This practice brief explores women and gender issues in SNV Netherlands Development Organisation’s support to agricultural value chains in Africa and Asia. Across the two regions there are wide disparities in women’s access to and control over productive resources, service delivery and market opportunities. Drawing on a wide variety of case studies, the Brief describes various ways in which the underlying gender constraints are identified and addressed, through an explicit focus on women’s economic and social empowerment.
La présente note thématique porte sur les questions relatives aux femmes et à l’équité du genre du genre dans l’appui apporté par la SNV -Organisation Néerlandaise de Développement-, aux chaînes de valeur agricoles en Afrique et en Asie. Il existe à travers ces deux régions d’importantes disparités en matière d’accès des femmes aux ressources et aux moyens de production, aux services ainsi que de leur contrôle et aux possibilités d’accès aux marchés. Se fondant sur une large gamme d’études de cas, cette note décrit différentes façons dont les contraintes de genre sous-jacentes sont identifiées et abordées, en mettant explicitement l’accent sur l’autonomisation économique et l’inclusion sociale des femmes...
This practice brief shares SNV's experiences in supporting pastoralists in Africa to improve their livelihoods. It bringstogether a wide variety of cases from across the continent that draw out a number of commonalities in pastoralist practices, for instance their management of water resources in Tanzania and Niger. But it highlights as well the diversity of the contexts within which pastoralism operates, as seen in the contrasting scales of dairy processing in Kenya, Niger and Burkina Faso, or the different roles played by local brokers in the livestock markets of Southern Sudan and Benin. Working with pastoralists has taught us that they are not the traditionalists they are often depicted to be. They are adapting to rapid change as much as any other group in Africa. This Practice Brief highlights a variety of adaptation strategies, commercialisation options and institutional arrangements that are currently in use. These diverse experiences demonstrate that SNV support has helped bring about tangible improvements in pastoralist livelihoods, whilst increasing their contribution to economic development in some of the most challenging environments in Africa today.
Kenya is estimated to have the fifth largest camel herd in the world, and more than 50,000 households in arid and semi-arid lands directly derive part of their livelihood from camels, through home consumption or commercialisation. SNV Kenya is therefore supporting efforts to create efficiency and market orientation of camel milk in the Isiolo district, and this brochure describes SNVs activities.
This case describes how ‘Lessos Horticultural Growers Association’ was established. Starting with some passion fruit self-help groups in Kenya, a divisional agriculture officer and SNV advisors, a new umbrealla organisation was formed from all passion fruit growing self-help groups. SNV further facilitated capacity building of the group, as well as meetings between buyers and the association.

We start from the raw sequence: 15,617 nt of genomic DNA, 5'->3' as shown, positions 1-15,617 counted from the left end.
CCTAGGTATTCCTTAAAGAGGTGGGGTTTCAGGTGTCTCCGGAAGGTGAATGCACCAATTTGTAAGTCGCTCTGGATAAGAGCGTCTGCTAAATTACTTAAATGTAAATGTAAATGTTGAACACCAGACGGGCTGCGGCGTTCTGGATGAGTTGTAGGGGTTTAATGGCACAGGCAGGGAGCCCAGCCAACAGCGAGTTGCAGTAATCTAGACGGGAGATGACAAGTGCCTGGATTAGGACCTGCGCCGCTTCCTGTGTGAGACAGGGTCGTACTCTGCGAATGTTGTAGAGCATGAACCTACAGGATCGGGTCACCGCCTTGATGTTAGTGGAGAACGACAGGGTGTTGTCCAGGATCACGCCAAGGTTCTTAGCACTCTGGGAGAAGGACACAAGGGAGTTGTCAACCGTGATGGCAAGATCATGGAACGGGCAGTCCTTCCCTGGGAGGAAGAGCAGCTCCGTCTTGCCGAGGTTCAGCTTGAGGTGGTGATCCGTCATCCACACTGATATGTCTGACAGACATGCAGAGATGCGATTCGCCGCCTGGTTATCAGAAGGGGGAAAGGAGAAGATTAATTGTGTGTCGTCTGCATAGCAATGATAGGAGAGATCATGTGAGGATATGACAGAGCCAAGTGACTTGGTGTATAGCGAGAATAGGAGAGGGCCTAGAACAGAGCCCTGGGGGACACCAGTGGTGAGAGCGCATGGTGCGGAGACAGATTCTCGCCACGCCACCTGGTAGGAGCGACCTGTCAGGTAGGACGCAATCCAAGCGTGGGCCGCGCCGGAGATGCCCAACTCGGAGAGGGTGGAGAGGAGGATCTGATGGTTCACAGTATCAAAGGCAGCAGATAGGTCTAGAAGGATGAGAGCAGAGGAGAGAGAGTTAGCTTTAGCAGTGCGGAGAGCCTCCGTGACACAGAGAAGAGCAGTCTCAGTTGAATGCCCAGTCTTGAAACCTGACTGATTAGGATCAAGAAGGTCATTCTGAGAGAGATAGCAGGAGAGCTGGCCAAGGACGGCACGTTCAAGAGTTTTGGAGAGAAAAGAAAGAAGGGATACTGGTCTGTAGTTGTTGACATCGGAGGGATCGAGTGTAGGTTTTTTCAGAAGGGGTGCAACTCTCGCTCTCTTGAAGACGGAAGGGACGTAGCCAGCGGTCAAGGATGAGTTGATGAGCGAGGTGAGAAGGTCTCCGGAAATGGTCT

SNV’s approach to development is principally to work in an advisory capacity with meso-level organizations. Taking on this advisory role has considerable implications for the way that SNV handles issues. In essence, it is the quality of the advisory service itself, rather than the specific knowledge to be shared or transferred, that makes managing such issues successful. Clearly SNV advisers must be able provide guidance and support to partners and their staff to do this. At the same time SNV seeks to learn from other organizations that may be emphasizing the advisory process.
East African SNV programmes have undertaken an initiative to build new models for advisory practice, what we call ‘Building Advisory Practice’ (BAP). The initiative has examined in detail what characteristics constitute a quality advisory practice, what others are doing that SNV would like to emulate, and the best way to share the knowledge gained with the wider public. Meeting these objectives means building new ways of learning and sharing within SNV and with external partners and knowledge systems. This publication on private sector development is a major product in that endeavour.
The publication, as with the whole BAP process, has involved the energy, commitment and patience of literally hundreds of persons, from partner organizations as well as SNV staff, many of whom are acknowledged at the back of the booklet.
The brochure is a compilation of various case studies illustrating the impact of SNV's work in the life of millions of people in Benin, Burkina Faso, Cameroon, DR Congo, Ethiopia, Ghana, Guinea Bissau, Kenya, Mali, Mozambique, Niger, Rwanda, South Sudan, Tanzania, Uganda, Zambia, Zimbabwe.
It portrays the approaches and methods used by SNV to empower local communities, businesses and organisations to break the cycle of poverty by providing them with the tools, knowledge and connections they need to increase their incomes and gain access to basic services.